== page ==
From the unintentional humor department:
Political conservatives have long believed that the best government is a small government. But if this were true, noted economist Jeff Madrick argues, the nation would not be experiencing stagnant wages, rising health care costs, increasing unemployment, and concentrations of wealth for a narrow elite.
Actually the second sentence would arguably be true if this referred to the first sentence rather than to the view attributed to conservatives by the first sentence.
I actually had a bigger laugh out of this line:
“The book [The Case for Big Government] sets aside ideology and proposes bold steps to ensure the nation’s vitality.”
A practical call to arms, The Case for Big Government asks for … a willingness to fail.
That about sums it up.
I agree this counts as Left-Conflationism. Would you agree that Kevin Carson is dealing with Libertarian-Conflationism here?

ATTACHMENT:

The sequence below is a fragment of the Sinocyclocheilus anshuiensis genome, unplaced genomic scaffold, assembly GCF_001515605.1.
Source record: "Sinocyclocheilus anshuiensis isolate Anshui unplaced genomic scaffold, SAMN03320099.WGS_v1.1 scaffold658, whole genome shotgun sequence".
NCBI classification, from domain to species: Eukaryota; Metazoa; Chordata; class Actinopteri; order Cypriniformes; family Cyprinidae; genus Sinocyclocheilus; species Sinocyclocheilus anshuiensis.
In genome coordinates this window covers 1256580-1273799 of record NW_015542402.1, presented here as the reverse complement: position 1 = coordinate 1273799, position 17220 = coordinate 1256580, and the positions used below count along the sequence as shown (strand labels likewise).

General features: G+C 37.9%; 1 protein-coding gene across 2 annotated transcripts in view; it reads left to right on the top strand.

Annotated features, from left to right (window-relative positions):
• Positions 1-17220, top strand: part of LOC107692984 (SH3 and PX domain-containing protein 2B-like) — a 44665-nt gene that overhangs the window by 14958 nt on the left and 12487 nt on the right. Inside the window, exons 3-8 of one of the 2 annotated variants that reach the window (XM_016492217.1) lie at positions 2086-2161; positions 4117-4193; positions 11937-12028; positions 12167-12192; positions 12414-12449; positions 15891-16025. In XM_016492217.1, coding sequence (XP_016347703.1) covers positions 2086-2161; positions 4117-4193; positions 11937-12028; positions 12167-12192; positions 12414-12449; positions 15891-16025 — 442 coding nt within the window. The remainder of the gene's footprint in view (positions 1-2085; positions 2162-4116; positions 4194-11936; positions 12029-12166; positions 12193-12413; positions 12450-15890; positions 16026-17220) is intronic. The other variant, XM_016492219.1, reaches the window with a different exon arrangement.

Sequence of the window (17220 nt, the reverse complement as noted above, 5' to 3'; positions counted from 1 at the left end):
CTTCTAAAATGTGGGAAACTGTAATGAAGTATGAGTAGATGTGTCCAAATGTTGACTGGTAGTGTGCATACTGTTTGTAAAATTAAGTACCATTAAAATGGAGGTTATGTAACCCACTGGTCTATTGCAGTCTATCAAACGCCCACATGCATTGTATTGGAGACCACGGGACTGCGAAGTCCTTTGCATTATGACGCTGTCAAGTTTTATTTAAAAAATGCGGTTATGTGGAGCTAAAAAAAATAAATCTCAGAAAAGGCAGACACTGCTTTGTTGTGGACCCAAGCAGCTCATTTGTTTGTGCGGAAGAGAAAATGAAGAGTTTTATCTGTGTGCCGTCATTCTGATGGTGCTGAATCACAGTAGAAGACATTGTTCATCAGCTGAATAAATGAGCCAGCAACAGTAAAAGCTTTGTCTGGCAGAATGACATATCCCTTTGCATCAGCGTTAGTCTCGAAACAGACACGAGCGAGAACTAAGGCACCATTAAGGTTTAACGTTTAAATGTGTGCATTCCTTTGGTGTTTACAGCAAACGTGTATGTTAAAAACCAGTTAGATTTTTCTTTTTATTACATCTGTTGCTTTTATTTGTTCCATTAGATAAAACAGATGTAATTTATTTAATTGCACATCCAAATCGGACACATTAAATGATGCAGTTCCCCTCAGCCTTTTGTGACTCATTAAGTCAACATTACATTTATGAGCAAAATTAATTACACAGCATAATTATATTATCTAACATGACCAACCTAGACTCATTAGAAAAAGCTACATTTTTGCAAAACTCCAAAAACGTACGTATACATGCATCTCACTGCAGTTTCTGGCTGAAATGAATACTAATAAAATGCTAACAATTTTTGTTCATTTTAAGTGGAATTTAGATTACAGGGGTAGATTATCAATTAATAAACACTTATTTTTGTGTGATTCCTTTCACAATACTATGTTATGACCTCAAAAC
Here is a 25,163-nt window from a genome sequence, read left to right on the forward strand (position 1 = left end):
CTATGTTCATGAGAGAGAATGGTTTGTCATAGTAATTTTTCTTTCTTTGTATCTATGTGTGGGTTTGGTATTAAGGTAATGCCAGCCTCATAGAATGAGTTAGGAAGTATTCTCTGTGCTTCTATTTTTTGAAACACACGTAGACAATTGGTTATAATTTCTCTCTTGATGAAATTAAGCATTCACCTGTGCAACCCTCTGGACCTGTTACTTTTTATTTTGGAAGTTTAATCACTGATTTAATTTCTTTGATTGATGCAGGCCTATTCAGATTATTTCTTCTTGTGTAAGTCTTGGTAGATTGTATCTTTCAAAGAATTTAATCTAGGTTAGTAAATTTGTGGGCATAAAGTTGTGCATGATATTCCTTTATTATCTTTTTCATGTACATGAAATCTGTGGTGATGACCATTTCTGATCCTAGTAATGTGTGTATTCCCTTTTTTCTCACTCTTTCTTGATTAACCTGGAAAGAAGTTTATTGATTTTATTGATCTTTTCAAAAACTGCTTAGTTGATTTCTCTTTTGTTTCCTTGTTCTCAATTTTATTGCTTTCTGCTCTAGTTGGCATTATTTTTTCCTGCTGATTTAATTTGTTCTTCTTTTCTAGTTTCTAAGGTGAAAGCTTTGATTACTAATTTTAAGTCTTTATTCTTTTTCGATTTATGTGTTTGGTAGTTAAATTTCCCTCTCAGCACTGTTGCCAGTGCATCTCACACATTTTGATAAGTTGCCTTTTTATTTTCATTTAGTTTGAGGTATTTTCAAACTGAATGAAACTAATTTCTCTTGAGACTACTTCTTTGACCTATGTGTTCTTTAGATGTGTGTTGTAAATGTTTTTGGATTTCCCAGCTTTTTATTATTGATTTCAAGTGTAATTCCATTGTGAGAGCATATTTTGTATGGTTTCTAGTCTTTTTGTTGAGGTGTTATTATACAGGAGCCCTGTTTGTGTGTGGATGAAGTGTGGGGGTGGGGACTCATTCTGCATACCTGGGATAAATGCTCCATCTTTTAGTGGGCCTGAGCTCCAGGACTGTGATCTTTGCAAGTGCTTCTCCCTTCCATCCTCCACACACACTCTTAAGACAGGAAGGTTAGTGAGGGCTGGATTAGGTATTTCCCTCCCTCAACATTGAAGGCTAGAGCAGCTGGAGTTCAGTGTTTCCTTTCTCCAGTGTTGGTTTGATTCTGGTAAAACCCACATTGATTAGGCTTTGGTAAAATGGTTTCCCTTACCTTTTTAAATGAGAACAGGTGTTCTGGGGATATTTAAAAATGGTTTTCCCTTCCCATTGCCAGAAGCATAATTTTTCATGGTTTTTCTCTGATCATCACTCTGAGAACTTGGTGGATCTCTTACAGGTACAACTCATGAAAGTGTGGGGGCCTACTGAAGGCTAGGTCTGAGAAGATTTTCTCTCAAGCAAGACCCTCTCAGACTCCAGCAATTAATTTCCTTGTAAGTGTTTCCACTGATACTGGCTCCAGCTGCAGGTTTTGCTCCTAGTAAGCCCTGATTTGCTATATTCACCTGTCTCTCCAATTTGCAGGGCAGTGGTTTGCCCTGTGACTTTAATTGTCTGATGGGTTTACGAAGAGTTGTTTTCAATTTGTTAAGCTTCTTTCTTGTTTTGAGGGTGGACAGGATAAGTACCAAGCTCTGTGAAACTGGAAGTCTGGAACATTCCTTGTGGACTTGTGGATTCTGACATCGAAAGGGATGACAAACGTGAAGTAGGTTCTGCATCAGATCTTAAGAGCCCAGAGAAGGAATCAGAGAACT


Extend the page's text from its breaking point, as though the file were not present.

I’m partial to this political compass. I would think the AAE may be mapped a few blocks south of where I’m mapped, but probably not many blocks to the west. Would you agree that libertarians who categorize the green box and the purple box as one box are misled?
I laughed at the part where the Republicans want to go back to the 19th century and the Democrats want to go back to the New Deal, as if there were no third option.
Also, this quote:
>The Case for Big Government considers whether the government can adjust its current policies and set the country right.
In other words, like most proponents of government he imagines that the government will either have him in charge or have the right kind of people running it. That saying “my government” would achieve something is about is as believable as saying “my free market” would achieve something doesn’t occur to him.